Almonds To Improve Cholesterol
Eating almonds regularly appears to increase HDL (“good”) cholesterol and may even help improve the way it works. Researchers at Penn State looked at the effects of adding almonds to the diets of a group of 48 men and women with high LDL (“bad”) cholesterol. The participants were all put on the same diet that included 43 grams of almonds (about a handful) daily for six weeks. Then, for another six weeks, they followed the same diet but ate a banana muffin instead of almonds. The researchers reported that the almond diet improved HDL function by 6.4 percent among study participants of normal weight, and increased the amount of certain HDL particles by 19 percent, potentially making them more effective. The particles, a-1 HDL, are known to decrease the risk of heart disease. Study leader Penny Kris-Etherton, a professor of nutrition, noted that earlier research indicates that diets including almonds lower LDL (“bad”) cholesterol, a major risk factor for heart disease. She added that not much was known about the effect of almonds on HDL, which transports cholesterol from tissues and cells to the liver for removal from the body. The study was supported by the Almond Board of California.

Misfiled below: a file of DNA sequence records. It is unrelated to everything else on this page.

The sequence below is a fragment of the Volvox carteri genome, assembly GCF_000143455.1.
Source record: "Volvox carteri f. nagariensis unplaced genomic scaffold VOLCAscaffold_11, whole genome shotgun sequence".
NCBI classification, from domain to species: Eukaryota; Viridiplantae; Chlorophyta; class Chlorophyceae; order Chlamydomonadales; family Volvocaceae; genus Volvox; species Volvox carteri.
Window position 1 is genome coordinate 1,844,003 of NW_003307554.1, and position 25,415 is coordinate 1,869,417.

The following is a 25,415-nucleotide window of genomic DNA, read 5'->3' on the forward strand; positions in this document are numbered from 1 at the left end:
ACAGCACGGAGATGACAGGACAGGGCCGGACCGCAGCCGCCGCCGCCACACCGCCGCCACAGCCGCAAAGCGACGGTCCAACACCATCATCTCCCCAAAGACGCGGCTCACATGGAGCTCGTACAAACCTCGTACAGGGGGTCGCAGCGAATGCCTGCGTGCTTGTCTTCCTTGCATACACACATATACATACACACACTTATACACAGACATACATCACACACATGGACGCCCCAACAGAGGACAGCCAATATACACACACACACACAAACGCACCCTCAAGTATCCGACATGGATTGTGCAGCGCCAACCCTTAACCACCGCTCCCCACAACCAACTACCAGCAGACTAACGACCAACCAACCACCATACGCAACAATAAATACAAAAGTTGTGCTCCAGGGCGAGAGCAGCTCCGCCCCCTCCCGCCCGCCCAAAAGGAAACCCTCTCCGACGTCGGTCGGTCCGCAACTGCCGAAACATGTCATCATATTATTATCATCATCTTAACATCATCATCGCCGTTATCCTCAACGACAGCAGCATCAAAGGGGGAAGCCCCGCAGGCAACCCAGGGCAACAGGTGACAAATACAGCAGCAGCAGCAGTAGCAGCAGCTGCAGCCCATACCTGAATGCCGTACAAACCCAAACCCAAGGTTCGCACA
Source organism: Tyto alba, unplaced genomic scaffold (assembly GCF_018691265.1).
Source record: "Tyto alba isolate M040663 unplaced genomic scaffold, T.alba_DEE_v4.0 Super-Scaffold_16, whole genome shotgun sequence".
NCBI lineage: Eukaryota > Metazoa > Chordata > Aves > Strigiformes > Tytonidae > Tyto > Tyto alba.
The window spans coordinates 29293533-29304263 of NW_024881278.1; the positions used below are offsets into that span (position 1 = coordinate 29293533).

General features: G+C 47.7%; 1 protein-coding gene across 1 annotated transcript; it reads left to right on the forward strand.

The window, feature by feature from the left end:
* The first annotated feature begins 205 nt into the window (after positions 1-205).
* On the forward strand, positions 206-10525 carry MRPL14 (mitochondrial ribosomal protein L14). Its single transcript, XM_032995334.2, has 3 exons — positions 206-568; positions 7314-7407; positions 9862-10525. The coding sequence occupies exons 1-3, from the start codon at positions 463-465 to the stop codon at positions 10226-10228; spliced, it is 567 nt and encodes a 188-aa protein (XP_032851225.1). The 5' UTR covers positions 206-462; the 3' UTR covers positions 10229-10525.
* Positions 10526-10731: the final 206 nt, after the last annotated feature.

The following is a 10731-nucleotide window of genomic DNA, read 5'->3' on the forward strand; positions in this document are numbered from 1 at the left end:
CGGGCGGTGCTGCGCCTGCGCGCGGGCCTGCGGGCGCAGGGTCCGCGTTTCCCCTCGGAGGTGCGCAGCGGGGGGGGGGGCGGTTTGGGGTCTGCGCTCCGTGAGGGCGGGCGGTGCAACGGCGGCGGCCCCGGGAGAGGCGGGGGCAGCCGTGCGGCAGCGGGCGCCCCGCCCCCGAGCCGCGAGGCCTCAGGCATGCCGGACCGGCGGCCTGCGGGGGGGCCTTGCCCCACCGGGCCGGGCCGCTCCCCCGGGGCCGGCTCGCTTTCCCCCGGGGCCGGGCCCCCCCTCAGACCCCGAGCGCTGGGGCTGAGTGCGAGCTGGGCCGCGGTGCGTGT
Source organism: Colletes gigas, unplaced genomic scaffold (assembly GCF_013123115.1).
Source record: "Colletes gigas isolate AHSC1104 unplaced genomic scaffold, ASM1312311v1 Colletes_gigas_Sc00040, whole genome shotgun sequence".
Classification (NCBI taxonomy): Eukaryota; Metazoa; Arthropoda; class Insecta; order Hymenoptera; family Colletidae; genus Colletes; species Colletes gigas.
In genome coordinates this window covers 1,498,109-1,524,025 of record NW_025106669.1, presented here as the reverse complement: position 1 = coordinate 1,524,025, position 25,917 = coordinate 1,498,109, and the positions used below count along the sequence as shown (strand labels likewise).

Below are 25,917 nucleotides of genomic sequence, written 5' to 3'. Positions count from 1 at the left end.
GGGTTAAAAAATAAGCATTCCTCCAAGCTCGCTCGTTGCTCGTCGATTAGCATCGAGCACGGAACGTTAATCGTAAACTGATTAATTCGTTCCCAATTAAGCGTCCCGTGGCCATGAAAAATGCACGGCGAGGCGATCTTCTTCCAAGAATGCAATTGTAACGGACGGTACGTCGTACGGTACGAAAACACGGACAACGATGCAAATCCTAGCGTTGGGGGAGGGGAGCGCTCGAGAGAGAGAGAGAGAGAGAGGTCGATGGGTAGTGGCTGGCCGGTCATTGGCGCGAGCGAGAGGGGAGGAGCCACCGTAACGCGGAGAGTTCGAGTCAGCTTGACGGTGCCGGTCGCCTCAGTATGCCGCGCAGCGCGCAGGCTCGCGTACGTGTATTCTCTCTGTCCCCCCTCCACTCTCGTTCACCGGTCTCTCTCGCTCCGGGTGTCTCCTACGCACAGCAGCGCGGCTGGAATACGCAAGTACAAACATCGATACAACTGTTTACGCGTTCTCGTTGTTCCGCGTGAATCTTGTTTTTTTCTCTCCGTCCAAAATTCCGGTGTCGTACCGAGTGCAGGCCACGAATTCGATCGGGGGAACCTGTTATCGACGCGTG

My take? These new findings add to what we already know about the heart-healthy benefits of nuts. Almonds are among my favorite nuts (along with walnuts and cashews), and I’m happy to assure you that they have a firm place in a healthy diet. A study published in 2016 concluded that eating about 20 grams of nuts daily – about 0.71 ounces or the equivalent of a handful – is associated with a 30 percent reduction in the risk of coronary heart disease, a 15 percent lower risk of cancer and a 22 percent lower risk of premature death. Despite their beneficial nutritional profile, nuts are relatively high in calories, so enjoy them in moderation. I usually eat a handful per day.
Penny Kris-Etherton et al, “Inclusion of Almonds in a Cholesterol-Lowering Diet Improves Plasma HDL Subspecies and Cholesterol Efflux to Serum in Normal-Weight Individuals with Elevated LDL Cholesterol” Journal of Nutrition, August 2017, doi:10.3945/jh.116.245126
Also in this week’s bulletin: